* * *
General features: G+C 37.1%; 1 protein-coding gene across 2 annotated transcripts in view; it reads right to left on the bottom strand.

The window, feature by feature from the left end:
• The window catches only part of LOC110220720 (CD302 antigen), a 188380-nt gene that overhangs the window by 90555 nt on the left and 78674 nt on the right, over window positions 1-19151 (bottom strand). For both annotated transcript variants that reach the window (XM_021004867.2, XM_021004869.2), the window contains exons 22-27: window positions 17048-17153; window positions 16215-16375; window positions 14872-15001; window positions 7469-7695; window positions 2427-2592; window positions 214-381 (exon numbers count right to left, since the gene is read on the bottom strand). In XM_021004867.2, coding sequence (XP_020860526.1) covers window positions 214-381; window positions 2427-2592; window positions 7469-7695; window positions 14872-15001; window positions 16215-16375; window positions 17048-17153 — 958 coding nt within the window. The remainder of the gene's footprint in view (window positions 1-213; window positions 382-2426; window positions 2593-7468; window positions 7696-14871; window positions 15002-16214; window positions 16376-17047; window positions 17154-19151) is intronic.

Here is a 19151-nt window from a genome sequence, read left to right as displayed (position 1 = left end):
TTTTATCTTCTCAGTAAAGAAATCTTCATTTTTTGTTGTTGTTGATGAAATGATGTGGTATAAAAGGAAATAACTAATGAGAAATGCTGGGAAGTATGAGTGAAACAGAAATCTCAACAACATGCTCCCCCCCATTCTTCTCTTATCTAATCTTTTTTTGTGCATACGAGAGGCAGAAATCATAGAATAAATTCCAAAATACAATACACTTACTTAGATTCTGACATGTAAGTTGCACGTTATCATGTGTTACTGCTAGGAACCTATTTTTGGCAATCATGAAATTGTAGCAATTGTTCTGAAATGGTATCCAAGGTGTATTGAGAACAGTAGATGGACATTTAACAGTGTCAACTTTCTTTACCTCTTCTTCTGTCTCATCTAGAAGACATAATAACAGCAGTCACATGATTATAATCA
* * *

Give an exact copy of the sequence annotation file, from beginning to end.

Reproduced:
General features: G+C 37.1%; 1 protein-coding gene across 2 annotated transcripts in view; it reads right to left on the bottom strand.

The window, feature by feature from the left end:
• The window catches only part of LOC110220720 (CD302 antigen), a 188380-nt gene that overhangs the window by 90555 nt on the left and 78674 nt on the right, over window positions 1-19151 (bottom strand). For both annotated transcript variants that reach the window (XM_021004867.2, XM_021004869.2), the window contains exons 22-27: window positions 17048-17153; window positions 16215-16375; window positions 14872-15001; window positions 7469-7695; window positions 2427-2592; window positions 214-381 (exon numbers count right to left, since the gene is read on the bottom strand). In XM_021004867.2, coding sequence (XP_020860526.1) covers window positions 214-381; window positions 2427-2592; window positions 7469-7695; window positions 14872-15001; window positions 16215-16375; window positions 17048-17153 — 958 coding nt within the window. The remainder of the gene's footprint in view (window positions 1-213; window positions 382-2426; window positions 2593-7468; window positions 7696-14871; window positions 15002-16214; window positions 16376-17047; window positions 17154-19151) is intronic.

Here is a 19151-nt window from a genome sequence, read left to right as displayed (position 1 = left end):
TTTTATCTTCTCAGTAAAGAAATCTTCATTTTTTGTTGTTGTTGATGAAATGATGTGGTATAAAAGGAAATAACTAATGAGAAATGCTGGGAAGTATGAGTGAAACAGAAATCTCAACAACATGCTCCCCCCCATTCTTCTCTTATCTAATCTTTTTTTGTGCATACGAGAGGCAGAAATCATAGAATAAATTCCAAAATACAATACACTTACTTAGATTCTGACATGTAAGTTGCACGTTATCATGTGTTACTGCTAGGAACCTATTTTTGGCAATCATGAAATTGTAGCAATTGTTCTGAAATGGTATCCAAGGTGTATTGAGAACAGTAGATGGACATTTAACAGTGTCAACTTTCTTTACCTCTTCTTCTGTCTCATCTAGAAGACATAATAACAGCAGTCACATGATTATAATCA